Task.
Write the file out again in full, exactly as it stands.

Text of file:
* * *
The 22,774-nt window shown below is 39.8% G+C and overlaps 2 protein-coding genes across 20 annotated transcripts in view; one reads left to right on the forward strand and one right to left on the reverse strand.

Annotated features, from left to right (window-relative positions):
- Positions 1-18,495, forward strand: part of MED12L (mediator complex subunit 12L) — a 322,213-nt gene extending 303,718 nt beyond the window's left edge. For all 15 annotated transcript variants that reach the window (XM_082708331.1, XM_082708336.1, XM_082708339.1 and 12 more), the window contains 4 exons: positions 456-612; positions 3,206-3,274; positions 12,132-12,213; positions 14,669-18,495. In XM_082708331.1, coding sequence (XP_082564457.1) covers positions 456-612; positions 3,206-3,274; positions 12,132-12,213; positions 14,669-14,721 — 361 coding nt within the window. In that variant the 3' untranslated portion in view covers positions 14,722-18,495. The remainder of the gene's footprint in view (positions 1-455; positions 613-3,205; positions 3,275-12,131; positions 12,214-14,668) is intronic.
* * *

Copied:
The 22,774-nt window shown below is 39.8% G+C and overlaps 2 protein-coding genes across 20 annotated transcripts in view; one reads left to right on the forward strand and one right to left on the reverse strand.

Annotated features, from left to right (window-relative positions):
- Positions 1-18,495, forward strand: part of MED12L (mediator complex subunit 12L) — a 322,213-nt gene extending 303,718 nt beyond the window's left edge. For all 15 annotated transcript variants that reach the window (XM_082708331.1, XM_082708336.1, XM_082708339.1 and 12 more), the window contains 4 exons: positions 456-612; positions 3,206-3,274; positions 12,132-12,213; positions 14,669-18,495. In XM_082708331.1, coding sequence (XP_082564457.1) covers positions 456-612; positions 3,206-3,274; positions 12,132-12,213; positions 14,669-14,721 — 361 coding nt within the window. In that variant the 3' untranslated portion in view covers positions 14,722-18,495. The remainder of the gene's footprint in view (positions 1-455; positions 613-3,205; positions 3,275-12,131; positions 12,214-14,668) is intronic.